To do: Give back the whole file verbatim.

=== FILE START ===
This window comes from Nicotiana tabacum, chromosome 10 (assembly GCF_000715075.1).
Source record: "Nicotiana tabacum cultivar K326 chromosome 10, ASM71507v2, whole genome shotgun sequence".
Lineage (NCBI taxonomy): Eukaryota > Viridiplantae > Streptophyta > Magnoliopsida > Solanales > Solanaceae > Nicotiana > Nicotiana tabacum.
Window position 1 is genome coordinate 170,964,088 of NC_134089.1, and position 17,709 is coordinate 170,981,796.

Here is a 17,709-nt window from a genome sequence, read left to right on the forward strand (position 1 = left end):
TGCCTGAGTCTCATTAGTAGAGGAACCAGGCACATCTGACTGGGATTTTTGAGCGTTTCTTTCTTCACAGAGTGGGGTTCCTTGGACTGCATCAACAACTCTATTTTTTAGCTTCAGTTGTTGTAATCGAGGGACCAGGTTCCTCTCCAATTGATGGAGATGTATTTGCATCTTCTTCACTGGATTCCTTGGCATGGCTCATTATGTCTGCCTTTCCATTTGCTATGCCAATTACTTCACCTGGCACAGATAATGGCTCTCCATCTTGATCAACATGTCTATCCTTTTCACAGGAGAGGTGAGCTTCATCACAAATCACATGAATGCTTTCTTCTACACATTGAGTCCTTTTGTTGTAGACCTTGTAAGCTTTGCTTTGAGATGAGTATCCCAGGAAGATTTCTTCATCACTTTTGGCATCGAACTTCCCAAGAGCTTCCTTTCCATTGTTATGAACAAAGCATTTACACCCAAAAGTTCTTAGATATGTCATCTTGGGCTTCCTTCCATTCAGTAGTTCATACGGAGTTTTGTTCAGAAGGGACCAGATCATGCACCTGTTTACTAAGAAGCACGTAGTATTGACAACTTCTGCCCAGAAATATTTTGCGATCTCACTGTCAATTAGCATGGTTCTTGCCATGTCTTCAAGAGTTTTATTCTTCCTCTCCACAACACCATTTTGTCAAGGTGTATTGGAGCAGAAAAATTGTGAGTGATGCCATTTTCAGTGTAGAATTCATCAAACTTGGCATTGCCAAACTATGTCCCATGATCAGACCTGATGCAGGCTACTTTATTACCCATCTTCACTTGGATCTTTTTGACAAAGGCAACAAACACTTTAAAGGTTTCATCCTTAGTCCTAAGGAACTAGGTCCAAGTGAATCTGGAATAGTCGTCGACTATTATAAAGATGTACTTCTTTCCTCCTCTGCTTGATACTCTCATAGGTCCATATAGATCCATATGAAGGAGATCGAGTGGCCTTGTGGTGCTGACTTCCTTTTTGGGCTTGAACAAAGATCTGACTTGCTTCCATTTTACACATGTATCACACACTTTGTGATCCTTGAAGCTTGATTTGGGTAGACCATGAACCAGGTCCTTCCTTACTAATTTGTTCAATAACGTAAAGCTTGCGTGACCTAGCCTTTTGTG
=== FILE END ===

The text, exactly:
This window comes from Nicotiana tabacum, chromosome 10 (assembly GCF_000715075.1).
Source record: "Nicotiana tabacum cultivar K326 chromosome 10, ASM71507v2, whole genome shotgun sequence".
Lineage (NCBI taxonomy): Eukaryota > Viridiplantae > Streptophyta > Magnoliopsida > Solanales > Solanaceae > Nicotiana > Nicotiana tabacum.
Window position 1 is genome coordinate 170,964,088 of NC_134089.1, and position 17,709 is coordinate 170,981,796.

Here is a 17,709-nt window from a genome sequence, read left to right on the forward strand (position 1 = left end):
TGCCTGAGTCTCATTAGTAGAGGAACCAGGCACATCTGACTGGGATTTTTGAGCGTTTCTTTCTTCACAGAGTGGGGTTCCTTGGACTGCATCAACAACTCTATTTTTTAGCTTCAGTTGTTGTAATCGAGGGACCAGGTTCCTCTCCAATTGATGGAGATGTATTTGCATCTTCTTCACTGGATTCCTTGGCATGGCTCATTATGTCTGCCTTTCCATTTGCTATGCCAATTACTTCACCTGGCACAGATAATGGCTCTCCATCTTGATCAACATGTCTATCCTTTTCACAGGAGAGGTGAGCTTCATCACAAATCACATGAATGCTTTCTTCTACACATTGAGTCCTTTTGTTGTAGACCTTGTAAGCTTTGCTTTGAGATGAGTATCCCAGGAAGATTTCTTCATCACTTTTGGCATCGAACTTCCCAAGAGCTTCCTTTCCATTGTTATGAACAAAGCATTTACACCCAAAAGTTCTTAGATATGTCATCTTGGGCTTCCTTCCATTCAGTAGTTCATACGGAGTTTTGTTCAGAAGGGACCAGATCATGCACCTGTTTACTAAGAAGCACGTAGTATTGACAACTTCTGCCCAGAAATATTTTGCGATCTCACTGTCAATTAGCATGGTTCTTGCCATGTCTTCAAGAGTTTTATTCTTCCTCTCCACAACACCATTTTGTCAAGGTGTATTGGAGCAGAAAAATTGTGAGTGATGCCATTTTCAGTGTAGAATTCATCAAACTTGGCATTGCCAAACTATGTCCCATGATCAGACCTGATGCAGGCTACTTTATTACCCATCTTCACTTGGATCTTTTTGACAAAGGCAACAAACACTTTAAAGGTTTCATCCTTAGTCCTAAGGAACTAGGTCCAAGTGAATCTGGAATAGTCGTCGACTATTATAAAGATGTACTTCTTTCCTCCTCTGCTTGATACTCTCATAGGTCCATATAGATCCATATGAAGGAGATCGAGTGGCCTTGTGGTGCTGACTTCCTTTTTGGGCTTGAACAAAGATCTGACTTGCTTCCATTTTACACATGTATCACACACTTTGTGATCCTTGAAGCTTGATTTGGGTAGACCATGAACCAGGTCCTTCCTTACTAATTTGTTCAATAACGTAAAGCTTGCGTGACCTAGCCTTTTGTG